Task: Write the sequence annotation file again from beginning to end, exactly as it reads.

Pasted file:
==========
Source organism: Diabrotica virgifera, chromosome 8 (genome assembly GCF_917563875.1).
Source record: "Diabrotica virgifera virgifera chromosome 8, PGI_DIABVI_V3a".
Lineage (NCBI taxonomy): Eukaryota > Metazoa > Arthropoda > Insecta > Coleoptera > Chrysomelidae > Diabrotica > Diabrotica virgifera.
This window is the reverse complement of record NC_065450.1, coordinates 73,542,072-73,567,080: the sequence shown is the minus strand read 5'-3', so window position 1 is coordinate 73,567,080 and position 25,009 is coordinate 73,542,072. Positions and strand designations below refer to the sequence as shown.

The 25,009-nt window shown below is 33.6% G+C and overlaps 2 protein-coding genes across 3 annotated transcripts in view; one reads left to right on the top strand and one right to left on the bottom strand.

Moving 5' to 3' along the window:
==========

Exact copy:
Source organism: Diabrotica virgifera, chromosome 8 (genome assembly GCF_917563875.1).
Source record: "Diabrotica virgifera virgifera chromosome 8, PGI_DIABVI_V3a".
Lineage (NCBI taxonomy): Eukaryota > Metazoa > Arthropoda > Insecta > Coleoptera > Chrysomelidae > Diabrotica > Diabrotica virgifera.
This window is the reverse complement of record NC_065450.1, coordinates 73,542,072-73,567,080: the sequence shown is the minus strand read 5'-3', so window position 1 is coordinate 73,567,080 and position 25,009 is coordinate 73,542,072. Positions and strand designations below refer to the sequence as shown.

The 25,009-nt window shown below is 33.6% G+C and overlaps 2 protein-coding genes across 3 annotated transcripts in view; one reads left to right on the top strand and one right to left on the bottom strand.

Moving 5' to 3' along the window: